Under the agreement, Catalent Biologics will employ its proprietary cell line technology to develop cell lines and manufacture antibodies with a view to optimizing the process for bulk drug production.

“Grid therapeutics is excited to partner with Catalent to develop this novel, human-derived antibody for the treatment of cancer. We feel Catalent Biologics is well positioned to bring this novel antibody to the clinic,” said Patz, CEO of Grid Therapeutics.

The project will be undertaken at Catalent’s state of the art Madison, Wisconsin, bio manufacturing facility.


In April, the Grid Therapeutics announced the closing of its Series B financing, raising $4.5 million.

Grid stated it planned to use the proceeds from the financing to accelerate and expand the development of Grid’s lead therapeutic candidate for the treatment of solid tumors and to prepare for clinical trials in cancer patients scheduled to commence in early 2019.

The Grid B’s financing was led by Milestone Holdings, a private, California based investment company. It has  over 65 years of experience with flexibility to invest in a wide variety of assets classes across the globe.

“Grid Therapeutics is very excited to welcome our new investors, all of whom bring a rich history of innovation and thought leadership,” said Patz. “With this new round of capital, we are well positioned to accelerate the development and advancement of our novel antibody into the clinic.”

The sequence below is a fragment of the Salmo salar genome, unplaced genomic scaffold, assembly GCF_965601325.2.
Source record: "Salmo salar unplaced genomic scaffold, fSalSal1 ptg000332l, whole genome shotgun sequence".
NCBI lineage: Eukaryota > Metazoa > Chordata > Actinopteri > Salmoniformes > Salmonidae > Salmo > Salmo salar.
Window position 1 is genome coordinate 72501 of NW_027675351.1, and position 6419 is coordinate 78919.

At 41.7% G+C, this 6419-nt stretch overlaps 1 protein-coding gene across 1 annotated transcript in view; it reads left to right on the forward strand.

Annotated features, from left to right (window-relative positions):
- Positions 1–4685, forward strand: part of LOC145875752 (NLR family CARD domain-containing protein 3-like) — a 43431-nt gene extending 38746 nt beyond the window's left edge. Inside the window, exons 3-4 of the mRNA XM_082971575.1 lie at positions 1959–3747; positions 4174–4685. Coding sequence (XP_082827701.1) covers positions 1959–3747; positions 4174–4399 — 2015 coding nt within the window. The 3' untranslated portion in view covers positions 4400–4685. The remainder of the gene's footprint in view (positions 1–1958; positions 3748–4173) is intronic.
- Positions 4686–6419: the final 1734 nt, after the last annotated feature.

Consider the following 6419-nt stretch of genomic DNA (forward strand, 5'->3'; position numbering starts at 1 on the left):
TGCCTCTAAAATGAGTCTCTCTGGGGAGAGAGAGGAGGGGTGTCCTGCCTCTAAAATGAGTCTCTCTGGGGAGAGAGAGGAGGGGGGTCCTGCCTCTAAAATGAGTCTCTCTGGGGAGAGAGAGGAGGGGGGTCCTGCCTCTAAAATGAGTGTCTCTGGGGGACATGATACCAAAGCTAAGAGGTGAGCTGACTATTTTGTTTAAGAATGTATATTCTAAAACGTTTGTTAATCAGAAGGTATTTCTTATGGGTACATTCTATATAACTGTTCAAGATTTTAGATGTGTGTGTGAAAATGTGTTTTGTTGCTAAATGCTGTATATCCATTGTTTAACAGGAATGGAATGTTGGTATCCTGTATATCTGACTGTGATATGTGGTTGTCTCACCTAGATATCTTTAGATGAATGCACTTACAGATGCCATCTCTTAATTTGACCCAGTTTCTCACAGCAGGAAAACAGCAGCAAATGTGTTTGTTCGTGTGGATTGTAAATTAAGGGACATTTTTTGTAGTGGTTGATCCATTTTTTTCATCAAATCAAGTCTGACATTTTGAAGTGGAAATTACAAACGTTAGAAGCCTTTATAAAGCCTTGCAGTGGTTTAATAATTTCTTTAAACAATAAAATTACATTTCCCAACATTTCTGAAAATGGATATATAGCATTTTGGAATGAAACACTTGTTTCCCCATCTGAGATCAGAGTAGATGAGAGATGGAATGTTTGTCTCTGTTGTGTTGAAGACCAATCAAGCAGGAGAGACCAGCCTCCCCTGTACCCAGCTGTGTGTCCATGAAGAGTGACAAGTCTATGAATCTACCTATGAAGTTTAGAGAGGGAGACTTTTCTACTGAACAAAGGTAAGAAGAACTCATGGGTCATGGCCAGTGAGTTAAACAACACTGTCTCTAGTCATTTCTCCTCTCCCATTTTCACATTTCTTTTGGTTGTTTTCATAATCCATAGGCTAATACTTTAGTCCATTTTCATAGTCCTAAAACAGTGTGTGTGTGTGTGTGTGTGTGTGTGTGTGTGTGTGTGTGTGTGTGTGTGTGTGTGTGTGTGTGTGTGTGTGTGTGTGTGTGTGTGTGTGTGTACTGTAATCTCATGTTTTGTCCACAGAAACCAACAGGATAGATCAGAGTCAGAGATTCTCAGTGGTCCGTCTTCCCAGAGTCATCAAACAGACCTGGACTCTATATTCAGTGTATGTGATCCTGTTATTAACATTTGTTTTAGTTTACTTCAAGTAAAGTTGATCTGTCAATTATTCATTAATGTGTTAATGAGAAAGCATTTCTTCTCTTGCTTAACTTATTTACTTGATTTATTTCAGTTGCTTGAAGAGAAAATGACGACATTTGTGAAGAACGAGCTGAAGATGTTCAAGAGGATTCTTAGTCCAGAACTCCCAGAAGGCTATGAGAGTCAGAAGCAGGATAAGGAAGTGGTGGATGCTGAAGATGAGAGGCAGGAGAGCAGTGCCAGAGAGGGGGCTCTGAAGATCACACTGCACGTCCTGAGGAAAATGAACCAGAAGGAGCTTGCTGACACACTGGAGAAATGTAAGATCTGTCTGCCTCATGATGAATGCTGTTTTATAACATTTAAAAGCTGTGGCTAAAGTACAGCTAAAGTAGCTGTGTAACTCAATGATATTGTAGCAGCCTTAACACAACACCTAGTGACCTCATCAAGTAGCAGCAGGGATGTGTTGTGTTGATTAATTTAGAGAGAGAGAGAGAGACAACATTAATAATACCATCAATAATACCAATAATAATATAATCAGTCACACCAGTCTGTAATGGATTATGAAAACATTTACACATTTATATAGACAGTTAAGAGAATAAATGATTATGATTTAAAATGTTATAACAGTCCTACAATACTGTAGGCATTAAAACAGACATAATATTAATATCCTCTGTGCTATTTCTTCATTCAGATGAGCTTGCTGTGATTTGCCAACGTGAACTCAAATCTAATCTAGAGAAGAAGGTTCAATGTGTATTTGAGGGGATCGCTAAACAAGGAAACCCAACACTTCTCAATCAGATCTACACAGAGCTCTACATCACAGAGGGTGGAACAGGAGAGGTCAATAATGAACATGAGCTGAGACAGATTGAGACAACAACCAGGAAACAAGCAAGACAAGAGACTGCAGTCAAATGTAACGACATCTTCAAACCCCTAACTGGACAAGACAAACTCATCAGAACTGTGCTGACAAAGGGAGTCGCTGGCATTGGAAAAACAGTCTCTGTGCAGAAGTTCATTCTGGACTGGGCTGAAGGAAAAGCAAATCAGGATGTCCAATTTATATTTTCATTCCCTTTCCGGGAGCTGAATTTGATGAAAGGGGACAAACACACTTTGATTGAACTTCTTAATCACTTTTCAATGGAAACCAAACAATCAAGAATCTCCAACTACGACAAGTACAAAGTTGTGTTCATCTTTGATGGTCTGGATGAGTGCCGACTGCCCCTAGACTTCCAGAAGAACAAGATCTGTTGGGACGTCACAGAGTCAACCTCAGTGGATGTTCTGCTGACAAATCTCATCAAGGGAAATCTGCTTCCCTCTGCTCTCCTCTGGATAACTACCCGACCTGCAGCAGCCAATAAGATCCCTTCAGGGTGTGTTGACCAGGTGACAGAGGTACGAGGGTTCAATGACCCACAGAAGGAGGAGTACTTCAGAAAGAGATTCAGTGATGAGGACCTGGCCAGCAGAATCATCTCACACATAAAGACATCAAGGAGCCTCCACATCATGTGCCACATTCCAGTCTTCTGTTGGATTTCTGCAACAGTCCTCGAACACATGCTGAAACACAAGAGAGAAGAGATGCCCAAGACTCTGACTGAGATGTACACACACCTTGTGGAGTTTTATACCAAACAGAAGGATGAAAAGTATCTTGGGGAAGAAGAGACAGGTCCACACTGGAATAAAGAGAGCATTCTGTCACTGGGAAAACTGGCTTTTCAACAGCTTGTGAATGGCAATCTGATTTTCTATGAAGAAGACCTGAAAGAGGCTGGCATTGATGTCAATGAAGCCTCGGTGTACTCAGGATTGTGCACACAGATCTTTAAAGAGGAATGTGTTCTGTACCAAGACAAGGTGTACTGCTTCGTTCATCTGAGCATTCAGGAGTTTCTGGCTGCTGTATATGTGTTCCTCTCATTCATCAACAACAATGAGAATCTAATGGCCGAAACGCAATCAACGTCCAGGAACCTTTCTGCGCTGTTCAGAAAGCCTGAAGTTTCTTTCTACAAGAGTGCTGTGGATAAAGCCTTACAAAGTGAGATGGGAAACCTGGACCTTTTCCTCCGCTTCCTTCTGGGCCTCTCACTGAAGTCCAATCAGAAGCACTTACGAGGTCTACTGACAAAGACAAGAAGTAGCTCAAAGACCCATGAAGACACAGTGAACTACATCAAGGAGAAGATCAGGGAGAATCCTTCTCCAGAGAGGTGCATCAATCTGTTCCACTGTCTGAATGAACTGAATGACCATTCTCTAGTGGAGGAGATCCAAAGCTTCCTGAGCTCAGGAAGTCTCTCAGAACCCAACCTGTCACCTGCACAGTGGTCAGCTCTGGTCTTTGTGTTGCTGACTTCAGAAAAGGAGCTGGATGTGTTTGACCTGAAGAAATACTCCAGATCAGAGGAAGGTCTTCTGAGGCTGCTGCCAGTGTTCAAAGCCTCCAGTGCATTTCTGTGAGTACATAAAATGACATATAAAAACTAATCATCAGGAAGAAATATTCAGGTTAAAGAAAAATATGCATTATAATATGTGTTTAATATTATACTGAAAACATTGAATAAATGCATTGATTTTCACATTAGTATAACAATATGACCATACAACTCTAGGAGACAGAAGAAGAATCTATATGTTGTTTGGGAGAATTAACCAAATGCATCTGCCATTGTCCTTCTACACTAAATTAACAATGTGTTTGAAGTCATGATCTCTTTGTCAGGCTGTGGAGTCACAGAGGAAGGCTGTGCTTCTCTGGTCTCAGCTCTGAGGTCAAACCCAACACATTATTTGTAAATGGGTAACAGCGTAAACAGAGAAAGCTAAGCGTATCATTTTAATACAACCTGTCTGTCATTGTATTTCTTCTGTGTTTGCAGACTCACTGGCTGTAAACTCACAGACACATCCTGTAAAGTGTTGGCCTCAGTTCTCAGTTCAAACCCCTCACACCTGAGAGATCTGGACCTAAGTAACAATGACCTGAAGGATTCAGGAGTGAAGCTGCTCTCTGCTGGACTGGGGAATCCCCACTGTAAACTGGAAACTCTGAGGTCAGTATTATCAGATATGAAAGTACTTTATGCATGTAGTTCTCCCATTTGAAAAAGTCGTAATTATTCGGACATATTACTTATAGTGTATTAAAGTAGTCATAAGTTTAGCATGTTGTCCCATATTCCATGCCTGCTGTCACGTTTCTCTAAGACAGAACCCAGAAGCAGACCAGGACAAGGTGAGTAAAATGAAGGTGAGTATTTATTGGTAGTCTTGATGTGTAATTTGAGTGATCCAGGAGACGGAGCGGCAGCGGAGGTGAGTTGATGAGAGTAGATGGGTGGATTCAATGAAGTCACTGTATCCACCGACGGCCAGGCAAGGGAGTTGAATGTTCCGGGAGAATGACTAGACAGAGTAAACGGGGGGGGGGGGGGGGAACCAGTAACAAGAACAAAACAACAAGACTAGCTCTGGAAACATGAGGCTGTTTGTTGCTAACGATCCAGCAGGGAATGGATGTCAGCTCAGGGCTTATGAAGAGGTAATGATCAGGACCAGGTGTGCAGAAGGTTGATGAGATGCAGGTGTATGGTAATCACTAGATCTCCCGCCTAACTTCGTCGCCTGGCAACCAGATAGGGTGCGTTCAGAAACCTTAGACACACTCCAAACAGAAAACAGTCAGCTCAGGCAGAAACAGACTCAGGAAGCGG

In August of last year, Grid Therapeutics announced the exclusive license agreement with Duke University to develop the first human derived antibody as a targeted immunotherapy for cancer.

Under the agreement, Grid has kept the exclusive rights to all intellectual property, including relevant patents, related to complement factor H antibodies as a cancer therapy.

As part of the agreement, Duke University has become a shareholder in Grid Therapeutics.

Duke University Licensing and Ventures is the venture arm of Duke University, with a mission to invest in exciting and revolutionary technology introduced by entrepreneurs with an affiliation to Duke.

Other investors include Longview International Ltd., a Singapore-based venture company with an investment approach that focuses on strategic capitalization, business development support, and helping driving technological innovation.

Woodbourne Capital Management International and Paul Funk with Funk Software are investors in Grid Therapeutics as well.


“If we can take the money we have raised thus far and get through our initial study, that study’s data will then allow us to raise more money,” Lyman said

Lyman aded, “The company needs to receive the initial data in order to decide if we need to form a partnership or grow the team.”

Lyman brings Grid Therapeutics nearly 20 years of program management, finance, corporate strategy, and business development expertise to his role at Grid.

Prior to joining Grid, Lyman held positions at Amgen, Valeant, BioCryst Pharmaceuticals and Becton Dickson.